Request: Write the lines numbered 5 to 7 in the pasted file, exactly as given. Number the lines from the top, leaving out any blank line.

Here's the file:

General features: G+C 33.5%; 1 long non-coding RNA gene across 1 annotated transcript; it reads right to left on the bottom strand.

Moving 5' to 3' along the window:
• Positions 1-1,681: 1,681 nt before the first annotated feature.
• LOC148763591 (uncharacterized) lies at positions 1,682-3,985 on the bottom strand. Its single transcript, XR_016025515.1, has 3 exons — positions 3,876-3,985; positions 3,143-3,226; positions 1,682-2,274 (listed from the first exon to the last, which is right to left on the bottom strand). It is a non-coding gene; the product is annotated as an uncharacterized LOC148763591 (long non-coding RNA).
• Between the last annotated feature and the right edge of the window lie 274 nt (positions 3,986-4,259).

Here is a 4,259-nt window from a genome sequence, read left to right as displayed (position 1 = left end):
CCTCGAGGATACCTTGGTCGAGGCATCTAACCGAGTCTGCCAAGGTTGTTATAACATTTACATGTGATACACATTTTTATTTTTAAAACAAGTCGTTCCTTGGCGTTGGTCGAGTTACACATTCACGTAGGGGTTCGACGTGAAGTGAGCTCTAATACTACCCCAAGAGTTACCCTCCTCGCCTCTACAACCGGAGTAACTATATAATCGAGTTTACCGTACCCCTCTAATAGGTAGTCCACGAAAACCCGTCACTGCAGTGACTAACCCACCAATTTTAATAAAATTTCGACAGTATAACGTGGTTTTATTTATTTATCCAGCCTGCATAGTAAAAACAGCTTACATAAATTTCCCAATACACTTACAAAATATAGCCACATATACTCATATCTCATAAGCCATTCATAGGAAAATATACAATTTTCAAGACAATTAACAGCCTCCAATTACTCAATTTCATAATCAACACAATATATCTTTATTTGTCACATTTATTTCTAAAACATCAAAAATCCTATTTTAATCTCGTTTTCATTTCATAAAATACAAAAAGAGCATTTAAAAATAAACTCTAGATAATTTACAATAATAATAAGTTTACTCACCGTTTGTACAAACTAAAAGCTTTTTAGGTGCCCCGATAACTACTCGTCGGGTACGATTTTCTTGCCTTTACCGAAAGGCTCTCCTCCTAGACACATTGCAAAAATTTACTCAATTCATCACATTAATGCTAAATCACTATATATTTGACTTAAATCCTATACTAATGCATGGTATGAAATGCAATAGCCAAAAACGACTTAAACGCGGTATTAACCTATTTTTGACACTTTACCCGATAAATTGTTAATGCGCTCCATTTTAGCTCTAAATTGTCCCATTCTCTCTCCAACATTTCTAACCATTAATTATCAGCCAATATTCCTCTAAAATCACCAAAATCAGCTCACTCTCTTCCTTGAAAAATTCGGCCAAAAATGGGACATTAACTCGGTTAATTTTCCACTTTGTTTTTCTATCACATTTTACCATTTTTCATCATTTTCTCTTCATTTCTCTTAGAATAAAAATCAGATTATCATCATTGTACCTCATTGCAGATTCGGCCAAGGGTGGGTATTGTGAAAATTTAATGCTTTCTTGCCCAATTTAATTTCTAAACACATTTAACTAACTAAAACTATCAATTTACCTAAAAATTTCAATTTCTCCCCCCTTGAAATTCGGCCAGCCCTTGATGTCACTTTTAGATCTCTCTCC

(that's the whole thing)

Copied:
• Between the last annotated feature and the right edge of the window lie 274 nt (positions 3,986-4,259).

Here is a 4,259-nt window from a genome sequence, read left to right as displayed (position 1 = left end):
CCTCGAGGATACCTTGGTCGAGGCATCTAACCGAGTCTGCCAAGGTTGTTATAACATTTACATGTGATACACATTTTTATTTTTAAAACAAGTCGTTCCTTGGCGTTGGTCGAGTTACACATTCACGTAGGGGTTCGACGTGAAGTGAGCTCTAATACTACCCCAAGAGTTACCCTCCTCGCCTCTACAACCGGAGTAACTATATAATCGAGTTTACCGTACCCCTCTAATAGGTAGTCCACGAAAACCCGTCACTGCAGTGACTAACCCACCAATTTTAATAAAATTTCGACAGTATAACGTGGTTTTATTTATTTATCCAGCCTGCATAGTAAAAACAGCTTACATAAATTTCCCAATACACTTACAAAATATAGCCACATATACTCATATCTCATAAGCCATTCATAGGAAAATATACAATTTTCAAGACAATTAACAGCCTCCAATTACTCAATTTCATAATCAACACAATATATCTTTATTTGTCACATTTATTTCTAAAACATCAAAAATCCTATTTTAATCTCGTTTTCATTTCATAAAATACAAAAAGAGCATTTAAAAATAAACTCTAGATAATTTACAATAATAATAAGTTTACTCACCGTTTGTACAAACTAAAAGCTTTTTAGGTGCCCCGATAACTACTCGTCGGGTACGATTTTCTTGCCTTTACCGAAAGGCTCTCCTCCTAGACACATTGCAAAAATTTACTCAATTCATCACATTAATGCTAAATCACTATATATTTGACTTAAATCCTATACTAATGCATGGTATGAAATGCAATAGCCAAAAACGACTTAAACGCGGTATTAACCTATTTTTGACACTTTACCCGATAAATTGTTAATGCGCTCCATTTTAGCTCTAAATTGTCCCATTCTCTCTCCAACATTTCTAACCATTAATTATCAGCCAATATTCCTCTAAAATCACCAAAATCAGCTCACTCTCTTCCTTGAAAAATTCGGCCAAAAATGGGACATTAACTCGGTTAATTTTCCACTTTGTTTTTCTATCACATTTTACCATTTTTCATCATTTTCTCTTCATTTCTCTTAGAATAAAAATCAGATTATCATCATTGTACCTCATTGCAGATTCGGCCAAGGGTGGGTATTGTGAAAATTTAATGCTTTCTTGCCCAATTTAATTTCTAAACACATTTAACTAACTAAAACTATCAATTTACCTAAAAATTTCAATTTCTCCCCCCTTGAAATTCGGCCAGCCCTTGATGTCACTTTTAGATCTCTCTCC